MEPS 127:183-194 (1995)  -  doi:10.3354/meps127183

Defenses of Caribbean sponges against predatory reef fish. I. Chemical deterrency

Pawlik JR, Chanas B, Toonen RJ, Fenical W

Laboratory feeding assays employing the common Caribbean wrasse Thalassoma bifasciatum were undertaken to determine the palatability of food pellets containing natural concentrations of crude organic extracts of 71 species of Caribbean demosponges from reef, mangrove, and grassbed habitats. The majority of sponge species (69%) yielded deterrent extracts, but there was considerable inter- and intraspecific variability in deterrency. Most of the sponges of the aspiculate orders Verongida and Dictyoceratida yielded highly deterrent extracts, as did all the species in the orders Homosclerophorida and Axinellida. Palatable extracts were common among species in the orders Hadromerida, Poecilosclerida and Haplosclerida. Intraspecific variability was evident, suggesting that, for some species, some individuals (or portions thereof) may be chemically undefended. Reef sponges generally yielded more deterrent extracts than sponges from mangrove or grassbed habitats, but 4 of the 10 most common sponges on reefs yielded palatable extracts (Callyspongia vaginalis, Mycale laevis, Niphates erecta, Iotrochota birotulata), including those most commonly eaten by sponge-eating reef fish. The presence of symbiotic zoanthid cnidarians of the genus Parazoanthus in the tissues of otherwise palatable sponges had little effect on the deterrency of tissue extracts, indicating that these commensal polyps do not confer a chemical defense by association. There was no relationship between sponge color and deterrency, suggesting that sponges are not aposematic and that color variation is the result of other factors. There was also no relationship between the toxicity of sponge extracts (as determined in previous studies) and deterrency, confirming the invalidity of previous assessments of chemical defense based on toxicity. Although chemical antipredatory defenses are important strategies for most Caribbean sponges, some common species appear to rely on other tactics.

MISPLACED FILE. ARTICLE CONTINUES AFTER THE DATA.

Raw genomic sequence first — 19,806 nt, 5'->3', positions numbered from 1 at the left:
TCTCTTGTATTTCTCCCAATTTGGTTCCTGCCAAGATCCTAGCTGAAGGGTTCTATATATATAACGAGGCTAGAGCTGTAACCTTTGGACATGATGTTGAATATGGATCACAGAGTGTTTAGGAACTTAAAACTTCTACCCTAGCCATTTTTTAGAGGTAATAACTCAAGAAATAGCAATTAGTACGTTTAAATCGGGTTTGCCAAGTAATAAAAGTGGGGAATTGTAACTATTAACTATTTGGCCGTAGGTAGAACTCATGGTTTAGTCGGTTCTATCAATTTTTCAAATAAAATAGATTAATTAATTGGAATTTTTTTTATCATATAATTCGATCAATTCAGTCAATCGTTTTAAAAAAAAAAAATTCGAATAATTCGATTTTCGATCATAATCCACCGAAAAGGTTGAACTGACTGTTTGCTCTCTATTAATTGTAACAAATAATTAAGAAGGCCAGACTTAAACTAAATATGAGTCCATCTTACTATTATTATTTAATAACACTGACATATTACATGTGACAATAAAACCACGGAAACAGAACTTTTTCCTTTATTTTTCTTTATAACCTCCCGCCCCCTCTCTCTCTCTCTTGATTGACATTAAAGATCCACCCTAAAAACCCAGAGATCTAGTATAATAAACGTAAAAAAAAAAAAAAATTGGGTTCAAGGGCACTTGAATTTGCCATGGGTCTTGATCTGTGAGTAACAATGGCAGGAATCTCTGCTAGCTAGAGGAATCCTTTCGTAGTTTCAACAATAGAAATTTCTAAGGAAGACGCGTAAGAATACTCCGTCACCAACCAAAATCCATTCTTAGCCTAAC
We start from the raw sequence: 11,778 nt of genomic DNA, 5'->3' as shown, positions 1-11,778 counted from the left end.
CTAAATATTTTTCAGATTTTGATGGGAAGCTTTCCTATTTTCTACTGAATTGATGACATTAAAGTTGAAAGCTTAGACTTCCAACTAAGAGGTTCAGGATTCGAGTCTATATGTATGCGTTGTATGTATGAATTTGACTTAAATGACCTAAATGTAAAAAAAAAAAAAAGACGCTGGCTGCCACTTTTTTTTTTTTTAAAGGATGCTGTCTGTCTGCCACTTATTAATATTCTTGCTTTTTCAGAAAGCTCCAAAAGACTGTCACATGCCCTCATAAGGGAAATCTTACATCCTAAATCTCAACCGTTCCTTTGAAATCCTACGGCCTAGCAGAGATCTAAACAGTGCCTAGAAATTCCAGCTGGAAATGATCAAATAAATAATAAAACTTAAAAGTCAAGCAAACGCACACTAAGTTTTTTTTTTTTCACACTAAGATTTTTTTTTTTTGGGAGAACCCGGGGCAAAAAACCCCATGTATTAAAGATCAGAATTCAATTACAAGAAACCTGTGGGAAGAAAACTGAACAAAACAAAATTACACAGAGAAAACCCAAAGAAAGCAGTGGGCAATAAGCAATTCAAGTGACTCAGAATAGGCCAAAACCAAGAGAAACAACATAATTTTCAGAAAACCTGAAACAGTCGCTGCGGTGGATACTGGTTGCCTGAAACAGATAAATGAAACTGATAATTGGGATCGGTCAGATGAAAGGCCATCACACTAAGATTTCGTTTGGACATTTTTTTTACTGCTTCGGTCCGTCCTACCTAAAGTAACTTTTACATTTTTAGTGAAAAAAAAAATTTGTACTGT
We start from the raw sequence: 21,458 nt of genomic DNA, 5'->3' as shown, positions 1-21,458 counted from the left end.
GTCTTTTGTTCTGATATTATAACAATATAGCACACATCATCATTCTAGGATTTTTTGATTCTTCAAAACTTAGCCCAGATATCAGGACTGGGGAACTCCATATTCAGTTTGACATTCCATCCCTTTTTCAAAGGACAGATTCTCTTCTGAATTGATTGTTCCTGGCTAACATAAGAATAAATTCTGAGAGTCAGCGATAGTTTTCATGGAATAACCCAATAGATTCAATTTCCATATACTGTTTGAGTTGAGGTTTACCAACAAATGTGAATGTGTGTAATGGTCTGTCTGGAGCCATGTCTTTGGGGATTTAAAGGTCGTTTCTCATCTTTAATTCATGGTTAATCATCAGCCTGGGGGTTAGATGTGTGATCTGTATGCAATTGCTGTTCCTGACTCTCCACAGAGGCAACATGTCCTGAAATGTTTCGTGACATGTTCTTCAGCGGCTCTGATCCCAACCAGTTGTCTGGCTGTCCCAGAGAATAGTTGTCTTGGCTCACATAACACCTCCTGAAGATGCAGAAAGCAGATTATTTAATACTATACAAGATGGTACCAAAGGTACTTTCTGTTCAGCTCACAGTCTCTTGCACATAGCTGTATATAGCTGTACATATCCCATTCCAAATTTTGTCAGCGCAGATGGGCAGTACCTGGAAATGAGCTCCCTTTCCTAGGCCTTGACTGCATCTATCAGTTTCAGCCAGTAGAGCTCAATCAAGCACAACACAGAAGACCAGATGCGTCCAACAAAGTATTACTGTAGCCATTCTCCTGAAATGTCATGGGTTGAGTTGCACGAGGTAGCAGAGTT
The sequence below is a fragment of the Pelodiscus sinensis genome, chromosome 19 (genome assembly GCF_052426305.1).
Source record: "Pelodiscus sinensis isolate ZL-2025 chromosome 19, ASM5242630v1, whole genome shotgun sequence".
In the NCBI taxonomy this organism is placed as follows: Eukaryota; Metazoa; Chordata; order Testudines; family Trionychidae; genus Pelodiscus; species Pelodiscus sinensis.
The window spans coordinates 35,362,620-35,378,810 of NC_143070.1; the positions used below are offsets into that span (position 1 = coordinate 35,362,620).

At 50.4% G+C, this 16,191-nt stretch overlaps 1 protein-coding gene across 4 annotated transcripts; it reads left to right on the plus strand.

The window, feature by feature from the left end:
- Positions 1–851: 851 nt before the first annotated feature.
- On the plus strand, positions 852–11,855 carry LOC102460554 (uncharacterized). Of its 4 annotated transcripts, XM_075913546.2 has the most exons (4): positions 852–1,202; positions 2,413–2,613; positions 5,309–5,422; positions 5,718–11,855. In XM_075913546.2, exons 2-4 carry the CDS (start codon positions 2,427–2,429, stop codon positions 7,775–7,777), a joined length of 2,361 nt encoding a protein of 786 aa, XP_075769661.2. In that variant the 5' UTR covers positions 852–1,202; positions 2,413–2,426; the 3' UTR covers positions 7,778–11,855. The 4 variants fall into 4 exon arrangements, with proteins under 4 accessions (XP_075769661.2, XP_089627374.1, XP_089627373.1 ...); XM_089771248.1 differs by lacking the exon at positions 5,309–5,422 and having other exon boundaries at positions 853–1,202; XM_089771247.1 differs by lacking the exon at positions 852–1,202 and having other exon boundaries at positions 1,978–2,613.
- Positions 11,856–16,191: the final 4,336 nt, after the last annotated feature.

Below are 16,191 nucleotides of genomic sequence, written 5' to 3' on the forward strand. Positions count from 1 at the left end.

Sponge . Chemical defense . Caribbean . Coral reef . Predation . Aposematism . Zoanthid

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